Because Passover commemorates the liberation of our ancestors from slavery in Egypt, one might think the seder would more likely resemble an ancient Egyptian meal. The seder, in fact, replicates the feast of a later oppressor – the Romans – from reclining, washing hands, beginning with an egg, dipping in salt water, wine libations, and discussions of the afikomen (Greek for “revelry”).
Every year millions of Jews, gather around a table and celebrate Passover. We tell the story of the biblical Exodus from Egypt. This festive meal is among the oldest religious rituals in the Western world.
The Passover seder encapsulates so many of Judaism’s most important values: to feed the hungry, to teach our children our Jewish history, to gather our families together in celebration, and to imagine ourselves as if we were slaves in Egypt as a way to inform how we treat others.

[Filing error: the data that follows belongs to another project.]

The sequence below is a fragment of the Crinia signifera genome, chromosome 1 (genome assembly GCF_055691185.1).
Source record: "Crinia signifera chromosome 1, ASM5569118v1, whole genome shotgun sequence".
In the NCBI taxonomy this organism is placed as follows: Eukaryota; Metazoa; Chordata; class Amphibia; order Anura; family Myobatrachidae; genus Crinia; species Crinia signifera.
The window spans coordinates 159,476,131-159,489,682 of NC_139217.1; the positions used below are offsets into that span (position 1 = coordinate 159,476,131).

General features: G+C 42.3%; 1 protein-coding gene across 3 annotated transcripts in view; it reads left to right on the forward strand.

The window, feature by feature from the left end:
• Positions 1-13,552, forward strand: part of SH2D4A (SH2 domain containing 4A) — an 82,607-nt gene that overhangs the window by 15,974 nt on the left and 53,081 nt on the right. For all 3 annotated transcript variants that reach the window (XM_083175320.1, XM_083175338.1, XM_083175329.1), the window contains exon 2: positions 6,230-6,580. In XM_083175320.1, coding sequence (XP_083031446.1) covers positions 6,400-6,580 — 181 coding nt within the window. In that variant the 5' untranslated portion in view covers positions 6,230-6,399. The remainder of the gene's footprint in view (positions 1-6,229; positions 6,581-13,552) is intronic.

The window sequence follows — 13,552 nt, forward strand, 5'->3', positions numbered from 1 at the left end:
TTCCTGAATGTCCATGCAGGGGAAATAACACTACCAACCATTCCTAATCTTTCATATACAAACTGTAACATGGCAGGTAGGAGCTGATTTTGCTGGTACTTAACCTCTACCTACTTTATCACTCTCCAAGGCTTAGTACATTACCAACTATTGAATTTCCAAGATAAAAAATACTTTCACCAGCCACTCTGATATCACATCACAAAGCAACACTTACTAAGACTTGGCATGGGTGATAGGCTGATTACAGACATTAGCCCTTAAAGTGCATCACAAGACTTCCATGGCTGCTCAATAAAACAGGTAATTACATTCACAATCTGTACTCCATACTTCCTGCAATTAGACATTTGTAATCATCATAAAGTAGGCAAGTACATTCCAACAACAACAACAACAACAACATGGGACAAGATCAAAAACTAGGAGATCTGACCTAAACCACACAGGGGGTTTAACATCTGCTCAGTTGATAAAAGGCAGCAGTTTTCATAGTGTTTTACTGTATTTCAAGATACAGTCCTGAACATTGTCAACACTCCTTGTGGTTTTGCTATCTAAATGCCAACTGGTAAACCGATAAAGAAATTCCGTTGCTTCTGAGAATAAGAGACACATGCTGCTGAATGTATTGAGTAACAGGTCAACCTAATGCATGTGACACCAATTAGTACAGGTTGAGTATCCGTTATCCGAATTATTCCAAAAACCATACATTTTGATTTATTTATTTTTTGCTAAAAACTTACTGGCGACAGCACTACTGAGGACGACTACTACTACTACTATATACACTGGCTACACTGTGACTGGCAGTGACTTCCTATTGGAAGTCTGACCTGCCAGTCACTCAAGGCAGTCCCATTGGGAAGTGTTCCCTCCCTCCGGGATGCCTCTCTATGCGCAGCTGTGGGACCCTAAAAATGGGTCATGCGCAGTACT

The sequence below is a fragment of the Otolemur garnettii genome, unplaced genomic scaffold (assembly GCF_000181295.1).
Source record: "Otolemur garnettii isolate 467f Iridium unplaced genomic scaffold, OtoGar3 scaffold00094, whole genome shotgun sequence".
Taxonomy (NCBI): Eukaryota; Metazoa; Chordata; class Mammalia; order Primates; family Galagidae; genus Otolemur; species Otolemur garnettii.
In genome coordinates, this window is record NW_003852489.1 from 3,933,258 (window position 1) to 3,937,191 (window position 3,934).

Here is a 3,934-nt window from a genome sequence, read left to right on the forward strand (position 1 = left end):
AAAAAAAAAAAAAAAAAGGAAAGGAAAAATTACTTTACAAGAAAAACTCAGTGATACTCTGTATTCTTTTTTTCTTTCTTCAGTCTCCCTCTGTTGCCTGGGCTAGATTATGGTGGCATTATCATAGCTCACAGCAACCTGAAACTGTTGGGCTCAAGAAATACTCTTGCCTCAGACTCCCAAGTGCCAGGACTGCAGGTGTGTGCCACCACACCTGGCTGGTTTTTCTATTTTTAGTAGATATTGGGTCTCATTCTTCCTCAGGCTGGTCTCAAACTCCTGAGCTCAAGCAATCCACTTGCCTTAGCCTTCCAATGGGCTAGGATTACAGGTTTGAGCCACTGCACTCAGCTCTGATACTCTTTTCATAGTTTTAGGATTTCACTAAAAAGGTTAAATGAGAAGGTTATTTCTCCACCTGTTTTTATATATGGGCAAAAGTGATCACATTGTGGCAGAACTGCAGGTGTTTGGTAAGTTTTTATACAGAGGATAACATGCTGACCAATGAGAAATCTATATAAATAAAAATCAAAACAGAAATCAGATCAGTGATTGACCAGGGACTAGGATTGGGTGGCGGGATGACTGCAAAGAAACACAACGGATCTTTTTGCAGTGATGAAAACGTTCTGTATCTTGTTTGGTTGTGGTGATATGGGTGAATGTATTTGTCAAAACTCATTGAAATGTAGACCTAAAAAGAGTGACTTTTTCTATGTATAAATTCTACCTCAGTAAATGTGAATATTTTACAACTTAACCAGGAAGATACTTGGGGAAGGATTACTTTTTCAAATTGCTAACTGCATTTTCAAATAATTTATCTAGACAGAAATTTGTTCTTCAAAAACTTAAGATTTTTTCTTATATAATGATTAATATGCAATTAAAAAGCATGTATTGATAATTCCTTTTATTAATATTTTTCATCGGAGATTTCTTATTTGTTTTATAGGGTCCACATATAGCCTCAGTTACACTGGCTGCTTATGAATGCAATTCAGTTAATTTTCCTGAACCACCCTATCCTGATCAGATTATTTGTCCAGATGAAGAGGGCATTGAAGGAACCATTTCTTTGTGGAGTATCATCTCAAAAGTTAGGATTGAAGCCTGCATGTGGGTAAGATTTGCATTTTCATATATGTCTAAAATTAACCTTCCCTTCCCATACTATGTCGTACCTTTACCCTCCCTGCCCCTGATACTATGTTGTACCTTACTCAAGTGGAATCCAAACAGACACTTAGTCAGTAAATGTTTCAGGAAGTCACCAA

Miriam’s association with water has led to an innovation on the seder table, Miriam’s Cup. This cup, filled with water, is meant to remind seder participants of the important role that women played in the Exodus from Egypt. Enjoy making this beautiful cup with your children.
Our tradition teaches us that the Passover Seder is meant to be a learning experience for children of all ages, from 1 - 100. Our questions are more important that the answers. As you prepare to sit around the Seder table, we’d like to offer you some additional questions to help connect the past, present, and future of our Passover traditions.